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About MooreLyonQuick

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    Elite Member

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    Tallahassee, Fl
  1. I have a used Abel #1 and Abel #2 - for me, the #1 is more of a 6-7wt and the #2 is a 8-9wt. I've got an Airflo Tropical Ridge 7wt on the #1 and a Cortland little tunny 10wt on the #2 (which goes on a 9wt rod). I like the old Abels - both are not ported on the drag side which helps to keep sand/grit off the drag plate. I also have an Abel 6n and 7/8n, also bought used, both without drag side porting. I like the smaller Abels for light saltwater - I wish Tibor would bring back the Freestone to fill that niche, or offer the new backcountry with an unported version. As an aside, the price of used Abels and Tibors has gone up so much I may be able to convince my wife that I'm investing in reels, not buying them - as long as you take care of them, they are an appreciating asset
  2. Get an Ottlite - it has three modes, including natural sunlight
  3. Could be a Penn Power Graph - this is a Power Graph I bought back in 2001
  4. Thanks Herb - learned a lot with the first build and will start on another one soon. I should have done this years ago - it's a very satisfying hobby.
  5. mostly with the guide wrapping - not as neat and uniform as it should have been (some small gaps), and with the epoxy finish - a few small bubbles, but the worst thing was accidently touching an epoxied guide thread while doing another. This happened on the label area of the rod - had to use heat to smooth it back out and it got a little wavy. Working with cork was a lot of fun. I made about 5 fighting butts, then progressed to the grip. Next time, I'll use more cork and less burl to get the grip a little lighter.
  6. Finished the rod - many rookie mistakes but overall pleased with it - planning next build already!
  7. I carry a Benchmade rescue hook on my kayak vest - safer than slashing around with a blade (which I do carry, a small Buck neck knife). The hook can come in handy when wade fishing the oyster bars where you can get tangled up in discarded braided line from a cut-off - the tide movement can 'weave' it around the shell clumps and can tangle you. Normally not a problem, but you don't want to trip and do a facer on oysters. The hook gathers the line in and cuts it. For general fishing, cheap hemostat with a cutting edge. Rarely will I even think about using the knife.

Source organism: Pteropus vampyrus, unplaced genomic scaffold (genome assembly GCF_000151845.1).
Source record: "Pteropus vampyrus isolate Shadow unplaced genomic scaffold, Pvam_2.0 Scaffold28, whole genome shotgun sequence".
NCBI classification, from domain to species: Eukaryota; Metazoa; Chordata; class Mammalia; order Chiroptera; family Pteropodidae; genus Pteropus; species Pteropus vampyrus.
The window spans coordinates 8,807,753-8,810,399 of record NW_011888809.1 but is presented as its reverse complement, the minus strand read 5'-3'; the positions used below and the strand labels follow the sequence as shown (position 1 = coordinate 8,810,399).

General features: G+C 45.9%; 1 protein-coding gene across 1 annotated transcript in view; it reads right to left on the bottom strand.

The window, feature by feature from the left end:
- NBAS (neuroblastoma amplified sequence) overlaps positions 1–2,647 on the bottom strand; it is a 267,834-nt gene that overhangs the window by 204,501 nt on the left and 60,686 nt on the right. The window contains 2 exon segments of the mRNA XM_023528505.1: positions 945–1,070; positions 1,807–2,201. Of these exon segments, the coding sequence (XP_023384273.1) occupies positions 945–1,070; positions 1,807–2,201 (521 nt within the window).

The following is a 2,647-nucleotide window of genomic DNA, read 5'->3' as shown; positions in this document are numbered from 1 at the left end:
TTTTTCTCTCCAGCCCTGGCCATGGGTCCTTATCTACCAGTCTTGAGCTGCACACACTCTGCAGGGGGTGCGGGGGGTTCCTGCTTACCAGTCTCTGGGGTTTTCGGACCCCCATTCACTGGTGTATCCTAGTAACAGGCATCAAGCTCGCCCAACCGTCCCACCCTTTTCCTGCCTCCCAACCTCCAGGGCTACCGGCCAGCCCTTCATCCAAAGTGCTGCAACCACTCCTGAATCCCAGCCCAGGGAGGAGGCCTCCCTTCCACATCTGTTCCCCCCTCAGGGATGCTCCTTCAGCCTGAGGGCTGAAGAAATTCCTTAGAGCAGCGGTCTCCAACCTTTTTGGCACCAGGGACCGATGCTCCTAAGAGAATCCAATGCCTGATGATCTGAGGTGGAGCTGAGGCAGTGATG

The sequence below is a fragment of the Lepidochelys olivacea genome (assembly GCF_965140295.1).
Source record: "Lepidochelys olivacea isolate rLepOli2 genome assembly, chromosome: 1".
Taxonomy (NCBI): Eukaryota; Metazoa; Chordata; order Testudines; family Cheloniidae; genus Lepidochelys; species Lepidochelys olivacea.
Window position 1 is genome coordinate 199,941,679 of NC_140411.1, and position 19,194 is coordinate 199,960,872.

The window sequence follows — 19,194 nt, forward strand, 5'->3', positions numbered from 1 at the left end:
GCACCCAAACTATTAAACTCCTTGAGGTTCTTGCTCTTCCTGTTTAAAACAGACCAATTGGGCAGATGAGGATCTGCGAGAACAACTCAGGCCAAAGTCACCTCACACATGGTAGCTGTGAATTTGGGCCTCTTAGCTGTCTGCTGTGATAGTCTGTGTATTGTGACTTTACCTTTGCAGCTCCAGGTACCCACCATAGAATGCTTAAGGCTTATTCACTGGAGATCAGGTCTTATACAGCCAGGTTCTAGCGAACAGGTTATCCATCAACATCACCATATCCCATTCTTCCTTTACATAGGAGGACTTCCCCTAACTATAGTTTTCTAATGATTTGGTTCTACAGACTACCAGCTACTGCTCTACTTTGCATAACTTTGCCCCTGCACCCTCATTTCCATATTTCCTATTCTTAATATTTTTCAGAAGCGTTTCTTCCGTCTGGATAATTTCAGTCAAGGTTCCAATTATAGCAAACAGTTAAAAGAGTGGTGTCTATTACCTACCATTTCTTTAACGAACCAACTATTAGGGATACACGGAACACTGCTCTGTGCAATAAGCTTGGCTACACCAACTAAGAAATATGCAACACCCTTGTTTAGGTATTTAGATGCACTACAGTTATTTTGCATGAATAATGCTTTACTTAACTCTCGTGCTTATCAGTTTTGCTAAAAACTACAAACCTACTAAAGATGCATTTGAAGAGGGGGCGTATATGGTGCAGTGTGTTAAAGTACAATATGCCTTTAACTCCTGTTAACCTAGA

8. cortland clear camo / little tunny remains my favorite line - most of my fishing is blind casting light clousers over grass beds shell and sand bottoms; for me it excels at that. Drawbacks are it's susceptible to cuts and nicks from oysters and I believe it slowly absorbs water which changes it's slickness. Also, it has some stretch to it but good hooks and fluorocarbon leader help with that.
  9. Nothing like a clouser strike between the shoulder blades to remind you of the wind direction - like getting shot with a pellet gun!
  10. Good to know - oysters around here are unavoidable
  11. 63 yrs old, have a 2008 Native Ultimate 14.5 that I got used in 2014. Good boat for the marshes and creeks but I have to bail sometimes on open water crossings. I'm looking at adding an Eddyline Caribbean 12 or a Hurricane - something lightweight. Not sure how the lighter boats would hold up to oysters. Sometimes I find broken oyster shell stuck in the plastic of the Native Ultimate.
  12. Herb - thanks, I've got both, I'll hit it with the 400. Waiting on the arbors to come in the mail and hope to epoxy this weekend.
  13. Thanks - I'll touch it up with some 120 grit
  14. Herb - Thanks - this is very helpful. For the bushing, the reel seat tube has a relatively small diameter - when I sand the arbor (16mm poly) down to fit, it has a wall thickness of approx. 1/16 ". Would it be just as good to use a few turns of dry wall tape for the bushing, or is the thin wall OK? Thanks!
  15. Will do - the recessed cork ring is rubberized cork, but I'll use a thin layer of epoxy